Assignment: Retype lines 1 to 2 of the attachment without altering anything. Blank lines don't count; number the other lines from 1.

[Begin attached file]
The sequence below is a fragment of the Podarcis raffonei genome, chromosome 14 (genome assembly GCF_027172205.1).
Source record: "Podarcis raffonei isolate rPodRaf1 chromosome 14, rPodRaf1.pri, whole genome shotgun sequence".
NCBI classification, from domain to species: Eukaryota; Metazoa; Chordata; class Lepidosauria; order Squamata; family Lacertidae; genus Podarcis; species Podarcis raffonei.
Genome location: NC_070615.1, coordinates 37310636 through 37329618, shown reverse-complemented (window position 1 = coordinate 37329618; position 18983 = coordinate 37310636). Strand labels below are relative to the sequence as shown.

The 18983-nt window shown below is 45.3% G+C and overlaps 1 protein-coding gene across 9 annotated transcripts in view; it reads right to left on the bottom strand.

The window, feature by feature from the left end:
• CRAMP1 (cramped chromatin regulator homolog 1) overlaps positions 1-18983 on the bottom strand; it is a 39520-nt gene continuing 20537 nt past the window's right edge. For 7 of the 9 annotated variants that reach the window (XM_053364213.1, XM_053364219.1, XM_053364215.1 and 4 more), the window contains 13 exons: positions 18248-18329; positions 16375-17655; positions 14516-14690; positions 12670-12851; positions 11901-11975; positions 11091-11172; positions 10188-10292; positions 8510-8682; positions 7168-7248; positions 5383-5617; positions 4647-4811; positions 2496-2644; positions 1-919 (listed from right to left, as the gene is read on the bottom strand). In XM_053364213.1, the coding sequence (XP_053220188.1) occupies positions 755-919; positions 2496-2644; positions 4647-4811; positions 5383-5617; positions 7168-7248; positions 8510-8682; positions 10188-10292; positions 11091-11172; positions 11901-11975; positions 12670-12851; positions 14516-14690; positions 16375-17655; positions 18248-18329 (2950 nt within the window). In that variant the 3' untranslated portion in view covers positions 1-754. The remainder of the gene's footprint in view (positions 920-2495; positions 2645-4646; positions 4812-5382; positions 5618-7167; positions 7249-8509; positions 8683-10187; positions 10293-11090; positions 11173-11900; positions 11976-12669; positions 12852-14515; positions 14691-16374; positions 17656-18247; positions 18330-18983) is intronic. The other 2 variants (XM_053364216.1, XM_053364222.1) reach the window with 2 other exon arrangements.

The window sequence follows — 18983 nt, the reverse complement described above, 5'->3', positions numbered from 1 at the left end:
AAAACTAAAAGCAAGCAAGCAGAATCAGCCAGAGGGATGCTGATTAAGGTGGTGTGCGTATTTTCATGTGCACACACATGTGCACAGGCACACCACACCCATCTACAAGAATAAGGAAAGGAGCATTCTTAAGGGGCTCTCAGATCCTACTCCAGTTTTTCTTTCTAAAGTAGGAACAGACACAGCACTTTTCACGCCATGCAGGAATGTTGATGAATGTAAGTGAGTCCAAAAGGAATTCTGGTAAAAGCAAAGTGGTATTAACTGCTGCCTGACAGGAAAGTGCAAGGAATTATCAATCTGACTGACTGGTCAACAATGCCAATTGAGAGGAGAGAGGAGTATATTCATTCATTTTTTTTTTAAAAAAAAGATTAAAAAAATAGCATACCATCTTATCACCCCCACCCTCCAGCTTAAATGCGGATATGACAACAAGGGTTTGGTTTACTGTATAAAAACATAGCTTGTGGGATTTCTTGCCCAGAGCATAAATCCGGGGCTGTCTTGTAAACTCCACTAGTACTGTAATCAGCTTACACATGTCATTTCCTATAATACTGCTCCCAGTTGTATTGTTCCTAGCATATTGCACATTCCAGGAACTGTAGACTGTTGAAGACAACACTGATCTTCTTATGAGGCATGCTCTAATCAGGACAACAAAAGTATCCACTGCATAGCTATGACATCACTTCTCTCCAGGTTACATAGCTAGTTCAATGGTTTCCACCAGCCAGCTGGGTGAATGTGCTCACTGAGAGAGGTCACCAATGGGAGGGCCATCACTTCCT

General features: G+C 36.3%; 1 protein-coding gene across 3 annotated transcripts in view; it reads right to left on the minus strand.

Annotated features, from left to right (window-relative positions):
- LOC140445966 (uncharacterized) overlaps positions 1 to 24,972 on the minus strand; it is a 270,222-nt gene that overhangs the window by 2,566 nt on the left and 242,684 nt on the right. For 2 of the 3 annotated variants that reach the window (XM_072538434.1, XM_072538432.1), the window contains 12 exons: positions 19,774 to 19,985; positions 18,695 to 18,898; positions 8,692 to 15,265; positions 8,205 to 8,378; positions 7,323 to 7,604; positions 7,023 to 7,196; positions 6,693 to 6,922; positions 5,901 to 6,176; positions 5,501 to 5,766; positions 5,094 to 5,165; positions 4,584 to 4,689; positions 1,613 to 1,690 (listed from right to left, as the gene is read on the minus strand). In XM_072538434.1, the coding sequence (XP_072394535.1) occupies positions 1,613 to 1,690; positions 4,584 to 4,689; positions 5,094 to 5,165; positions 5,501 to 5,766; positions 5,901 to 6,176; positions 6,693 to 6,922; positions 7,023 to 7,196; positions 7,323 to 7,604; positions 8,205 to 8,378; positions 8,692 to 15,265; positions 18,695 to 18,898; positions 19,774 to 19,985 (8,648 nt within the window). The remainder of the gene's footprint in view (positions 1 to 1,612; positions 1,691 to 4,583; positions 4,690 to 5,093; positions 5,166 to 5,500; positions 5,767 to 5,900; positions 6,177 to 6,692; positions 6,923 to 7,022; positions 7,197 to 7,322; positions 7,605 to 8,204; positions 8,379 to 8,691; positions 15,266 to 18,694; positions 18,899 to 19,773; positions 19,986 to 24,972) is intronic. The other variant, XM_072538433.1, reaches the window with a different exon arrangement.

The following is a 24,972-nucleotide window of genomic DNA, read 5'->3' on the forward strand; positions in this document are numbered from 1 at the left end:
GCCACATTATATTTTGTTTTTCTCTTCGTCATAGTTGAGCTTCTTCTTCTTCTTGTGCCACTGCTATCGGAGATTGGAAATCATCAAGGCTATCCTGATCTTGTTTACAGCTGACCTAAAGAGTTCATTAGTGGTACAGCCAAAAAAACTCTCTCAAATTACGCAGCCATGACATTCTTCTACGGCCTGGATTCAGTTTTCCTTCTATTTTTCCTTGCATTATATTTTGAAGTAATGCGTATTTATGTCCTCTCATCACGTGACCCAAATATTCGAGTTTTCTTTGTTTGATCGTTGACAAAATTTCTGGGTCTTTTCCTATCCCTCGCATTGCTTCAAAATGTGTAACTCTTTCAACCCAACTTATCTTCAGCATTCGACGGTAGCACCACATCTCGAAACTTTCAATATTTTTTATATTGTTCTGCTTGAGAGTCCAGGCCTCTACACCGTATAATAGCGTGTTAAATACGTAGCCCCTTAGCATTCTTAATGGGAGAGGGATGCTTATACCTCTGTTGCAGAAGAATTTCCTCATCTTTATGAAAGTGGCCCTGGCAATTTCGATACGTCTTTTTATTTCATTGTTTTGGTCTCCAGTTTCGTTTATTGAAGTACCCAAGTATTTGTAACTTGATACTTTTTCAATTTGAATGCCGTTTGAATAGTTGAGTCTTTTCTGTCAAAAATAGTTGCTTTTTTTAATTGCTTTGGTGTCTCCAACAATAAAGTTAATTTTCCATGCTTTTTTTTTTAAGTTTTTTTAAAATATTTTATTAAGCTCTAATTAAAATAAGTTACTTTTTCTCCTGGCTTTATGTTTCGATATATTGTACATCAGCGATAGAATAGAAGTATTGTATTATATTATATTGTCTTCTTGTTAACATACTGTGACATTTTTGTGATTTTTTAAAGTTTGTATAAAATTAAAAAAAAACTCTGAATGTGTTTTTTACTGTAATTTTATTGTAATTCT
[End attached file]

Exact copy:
The sequence below is a fragment of the Podarcis raffonei genome, chromosome 14 (genome assembly GCF_027172205.1).
Source record: "Podarcis raffonei isolate rPodRaf1 chromosome 14, rPodRaf1.pri, whole genome shotgun sequence".